Joanie Hendricks, public relations coordinator for Warren County Public Schools, spoke before the state House Education Committee last week in support of House Bill 146, which would encourage school districts to use green cleaning products.
The Kentucky U.S. Green Building Council worked with state Rep. Carl Rollins, D-Midway, to introduce the bill and wanted a school district representative to speak in favor of it, said Joan Pauly, executive director of the Kentucky USGBC.
"Warren County is just advanced in green schools, so I thought, ‘I bet you they have a green cleaning program,' " Pauly said
When Pauly asked if the district used green cleaning products, Hendricks had to dig around to find the answer.
"Nobody really knew if we used them," Hendricks said.
So she called the district's cleaning provider, Kenway, which confirmed that the district has used green products for about 10 years, including supplies to clean glass, floors, carpets and restrooms, Hendricks said.
Hendricks told the education committee Tuesday about the district's experience with green products.
"The benefits to the kids and benefits to the environment were just amazing," she said.
The green cleaners take less water to dilute, use fewer chemicals, release fewer toxins and have recyclable containers, she said. They don't cost any more than other cleaning products.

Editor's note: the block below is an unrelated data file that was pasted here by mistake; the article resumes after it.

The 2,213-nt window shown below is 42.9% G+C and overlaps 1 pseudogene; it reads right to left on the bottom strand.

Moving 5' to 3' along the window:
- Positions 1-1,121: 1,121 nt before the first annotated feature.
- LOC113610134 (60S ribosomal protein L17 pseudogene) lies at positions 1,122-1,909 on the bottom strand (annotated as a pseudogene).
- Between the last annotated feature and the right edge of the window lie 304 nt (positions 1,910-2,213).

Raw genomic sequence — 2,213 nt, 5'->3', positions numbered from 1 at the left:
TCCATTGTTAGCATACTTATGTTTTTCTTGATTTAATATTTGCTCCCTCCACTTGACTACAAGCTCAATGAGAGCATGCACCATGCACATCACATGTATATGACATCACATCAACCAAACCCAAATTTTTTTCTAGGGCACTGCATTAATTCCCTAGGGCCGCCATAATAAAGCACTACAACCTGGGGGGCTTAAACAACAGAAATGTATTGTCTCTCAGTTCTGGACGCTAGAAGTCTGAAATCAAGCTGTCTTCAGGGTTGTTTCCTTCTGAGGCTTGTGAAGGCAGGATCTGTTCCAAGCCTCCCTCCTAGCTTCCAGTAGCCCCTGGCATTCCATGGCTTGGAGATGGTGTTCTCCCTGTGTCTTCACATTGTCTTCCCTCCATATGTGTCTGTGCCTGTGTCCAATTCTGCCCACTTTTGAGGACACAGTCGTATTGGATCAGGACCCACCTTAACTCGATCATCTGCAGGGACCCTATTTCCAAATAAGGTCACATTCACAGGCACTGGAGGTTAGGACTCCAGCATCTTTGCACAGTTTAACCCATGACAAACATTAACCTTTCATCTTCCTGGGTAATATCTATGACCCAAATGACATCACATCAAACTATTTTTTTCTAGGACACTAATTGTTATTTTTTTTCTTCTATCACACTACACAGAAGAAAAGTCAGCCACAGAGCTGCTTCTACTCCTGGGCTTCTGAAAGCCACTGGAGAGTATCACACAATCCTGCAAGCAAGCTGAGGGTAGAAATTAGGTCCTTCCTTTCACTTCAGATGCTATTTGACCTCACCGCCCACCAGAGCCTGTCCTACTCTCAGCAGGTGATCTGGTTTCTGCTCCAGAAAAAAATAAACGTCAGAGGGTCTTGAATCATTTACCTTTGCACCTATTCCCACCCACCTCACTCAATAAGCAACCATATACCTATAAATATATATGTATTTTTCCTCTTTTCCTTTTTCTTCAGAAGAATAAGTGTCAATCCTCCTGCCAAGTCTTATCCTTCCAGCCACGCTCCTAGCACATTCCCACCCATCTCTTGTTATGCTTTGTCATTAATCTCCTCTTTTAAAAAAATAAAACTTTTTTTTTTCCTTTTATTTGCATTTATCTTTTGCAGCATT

"This is just another way we can teach our kids that your school cares about you," Hendricks said.
Teachers can incorporate information about the benefits of green products into lessons, which will hopefully help students consider using environmentally friendly products in their own homes, she said.
Leslie Peek, public relations coordinator for Bowling Green Independent Schools, said the district uses several green cleaning products, including hydrogen peroxide-based general-purpose disinfectants, nonchemical-based wax for floors and hand soaps.
The bill would promote the implementation of green cleaning programs in school districts, Pauly said.
"This isn't a mandate for school districts - it's just a suggestion," Hendricks said.
Many districts might not be aware of the benefits and availability of green cleaning products, and this allows officials to make an informed decision, she said.
The USGBC's mission is to educate and advocate on behalf of sustainable building, Pauly said.
"It's just one small way to get schools moving in a healthy direction," she said. "At least it will get the conversation started."